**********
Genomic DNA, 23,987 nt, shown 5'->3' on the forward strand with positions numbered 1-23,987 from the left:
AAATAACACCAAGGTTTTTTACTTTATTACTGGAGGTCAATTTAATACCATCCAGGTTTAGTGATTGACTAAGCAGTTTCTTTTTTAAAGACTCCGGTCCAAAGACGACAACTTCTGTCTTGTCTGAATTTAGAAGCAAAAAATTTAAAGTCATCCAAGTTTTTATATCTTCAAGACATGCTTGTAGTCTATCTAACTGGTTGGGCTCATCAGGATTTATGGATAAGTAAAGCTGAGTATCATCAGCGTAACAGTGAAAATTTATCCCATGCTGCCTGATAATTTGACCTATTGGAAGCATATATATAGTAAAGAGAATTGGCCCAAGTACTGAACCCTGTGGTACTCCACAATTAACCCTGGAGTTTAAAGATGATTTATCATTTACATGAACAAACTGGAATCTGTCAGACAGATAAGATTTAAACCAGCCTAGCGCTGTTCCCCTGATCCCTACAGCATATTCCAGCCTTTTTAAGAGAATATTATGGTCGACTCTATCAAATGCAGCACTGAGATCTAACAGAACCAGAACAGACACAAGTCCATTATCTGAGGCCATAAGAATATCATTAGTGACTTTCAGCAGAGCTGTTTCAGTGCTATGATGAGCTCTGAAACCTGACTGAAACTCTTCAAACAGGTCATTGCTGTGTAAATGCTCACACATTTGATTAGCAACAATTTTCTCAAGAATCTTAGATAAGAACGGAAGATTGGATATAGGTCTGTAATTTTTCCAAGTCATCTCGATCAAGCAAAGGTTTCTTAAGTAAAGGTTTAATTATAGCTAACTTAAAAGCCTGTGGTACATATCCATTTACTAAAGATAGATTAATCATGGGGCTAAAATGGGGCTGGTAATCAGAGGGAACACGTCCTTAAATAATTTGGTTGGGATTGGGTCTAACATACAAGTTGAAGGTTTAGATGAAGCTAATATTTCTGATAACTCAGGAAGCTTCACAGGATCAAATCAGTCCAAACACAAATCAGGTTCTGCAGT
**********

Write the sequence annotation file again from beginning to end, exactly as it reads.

Genomic DNA, 23,987 nt, shown 5'->3' on the forward strand with positions numbered 1-23,987 from the left:
AAATAACACCAAGGTTTTTTACTTTATTACTGGAGGTCAATTTAATACCATCCAGGTTTAGTGATTGACTAAGCAGTTTCTTTTTTAAAGACTCCGGTCCAAAGACGACAACTTCTGTCTTGTCTGAATTTAGAAGCAAAAAATTTAAAGTCATCCAAGTTTTTATATCTTCAAGACATGCTTGTAGTCTATCTAACTGGTTGGGCTCATCAGGATTTATGGATAAGTAAAGCTGAGTATCATCAGCGTAACAGTGAAAATTTATCCCATGCTGCCTGATAATTTGACCTATTGGAAGCATATATATAGTAAAGAGAATTGGCCCAAGTACTGAACCCTGTGGTACTCCACAATTAACCCTGGAGTTTAAAGATGATTTATCATTTACATGAACAAACTGGAATCTGTCAGACAGATAAGATTTAAACCAGCCTAGCGCTGTTCCCCTGATCCCTACAGCATATTCCAGCCTTTTTAAGAGAATATTATGGTCGACTCTATCAAATGCAGCACTGAGATCTAACAGAACCAGAACAGACACAAGTCCATTATCTGAGGCCATAAGAATATCATTAGTGACTTTCAGCAGAGCTGTTTCAGTGCTATGATGAGCTCTGAAACCTGACTGAAACTCTTCAAACAGGTCATTGCTGTGTAAATGCTCACACATTTGATTAGCAACAATTTTCTCAAGAATCTTAGATAAGAACGGAAGATTGGATATAGGTCTGTAATTTTTCCAAGTCATCTCGATCAAGCAAAGGTTTCTTAAGTAAAGGTTTAATTATAGCTAACTTAAAAGCCTGTGGTACATATCCATTTACTAAAGATAGATTAATCATGGGGCTAAAATGGGGCTGGTAATCAGAGGGAACACGTCCTTAAATAATTTGGTTGGGATTGGGTCTAACATACAAGTTGAAGGTTTAGATGAAGCTAATATTTCTGATAACTCAGGAAGCTTCACAGGATCAAATCAGTCCAAACACAAATCAGGTTCTGCAGT